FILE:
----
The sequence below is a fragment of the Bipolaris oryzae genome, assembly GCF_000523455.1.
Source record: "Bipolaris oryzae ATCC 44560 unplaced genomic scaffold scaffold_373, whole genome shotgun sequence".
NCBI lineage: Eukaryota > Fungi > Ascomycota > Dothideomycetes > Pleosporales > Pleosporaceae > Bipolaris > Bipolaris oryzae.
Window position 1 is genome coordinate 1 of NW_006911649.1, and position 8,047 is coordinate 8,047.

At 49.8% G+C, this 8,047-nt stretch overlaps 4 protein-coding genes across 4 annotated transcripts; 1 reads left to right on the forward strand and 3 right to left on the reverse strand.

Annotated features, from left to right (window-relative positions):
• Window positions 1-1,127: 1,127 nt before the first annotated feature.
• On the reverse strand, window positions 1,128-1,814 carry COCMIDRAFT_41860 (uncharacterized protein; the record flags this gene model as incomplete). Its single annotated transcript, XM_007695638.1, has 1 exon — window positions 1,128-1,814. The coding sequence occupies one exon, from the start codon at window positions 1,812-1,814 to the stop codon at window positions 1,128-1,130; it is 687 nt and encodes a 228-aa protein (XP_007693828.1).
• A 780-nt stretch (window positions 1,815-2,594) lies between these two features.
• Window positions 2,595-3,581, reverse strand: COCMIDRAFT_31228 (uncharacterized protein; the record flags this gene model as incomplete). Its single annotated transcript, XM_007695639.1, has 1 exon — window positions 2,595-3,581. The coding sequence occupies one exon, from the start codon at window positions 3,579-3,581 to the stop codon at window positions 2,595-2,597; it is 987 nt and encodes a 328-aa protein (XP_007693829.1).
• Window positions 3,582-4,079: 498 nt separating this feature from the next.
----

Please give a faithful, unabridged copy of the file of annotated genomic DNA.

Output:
The sequence below is a fragment of the Bipolaris oryzae genome, assembly GCF_000523455.1.
Source record: "Bipolaris oryzae ATCC 44560 unplaced genomic scaffold scaffold_373, whole genome shotgun sequence".
NCBI lineage: Eukaryota > Fungi > Ascomycota > Dothideomycetes > Pleosporales > Pleosporaceae > Bipolaris > Bipolaris oryzae.
Window position 1 is genome coordinate 1 of NW_006911649.1, and position 8,047 is coordinate 8,047.

At 49.8% G+C, this 8,047-nt stretch overlaps 4 protein-coding genes across 4 annotated transcripts; 1 reads left to right on the forward strand and 3 right to left on the reverse strand.

Annotated features, from left to right (window-relative positions):
• Window positions 1-1,127: 1,127 nt before the first annotated feature.
• On the reverse strand, window positions 1,128-1,814 carry COCMIDRAFT_41860 (uncharacterized protein; the record flags this gene model as incomplete). Its single annotated transcript, XM_007695638.1, has 1 exon — window positions 1,128-1,814. The coding sequence occupies one exon, from the start codon at window positions 1,812-1,814 to the stop codon at window positions 1,128-1,130; it is 687 nt and encodes a 228-aa protein (XP_007693828.1).
• A 780-nt stretch (window positions 1,815-2,594) lies between these two features.
• Window positions 2,595-3,581, reverse strand: COCMIDRAFT_31228 (uncharacterized protein; the record flags this gene model as incomplete). Its single annotated transcript, XM_007695639.1, has 1 exon — window positions 2,595-3,581. The coding sequence occupies one exon, from the start codon at window positions 3,579-3,581 to the stop codon at window positions 2,595-2,597; it is 987 nt and encodes a 328-aa protein (XP_007693829.1).
• Window positions 3,582-4,079: 498 nt separating this feature from the next.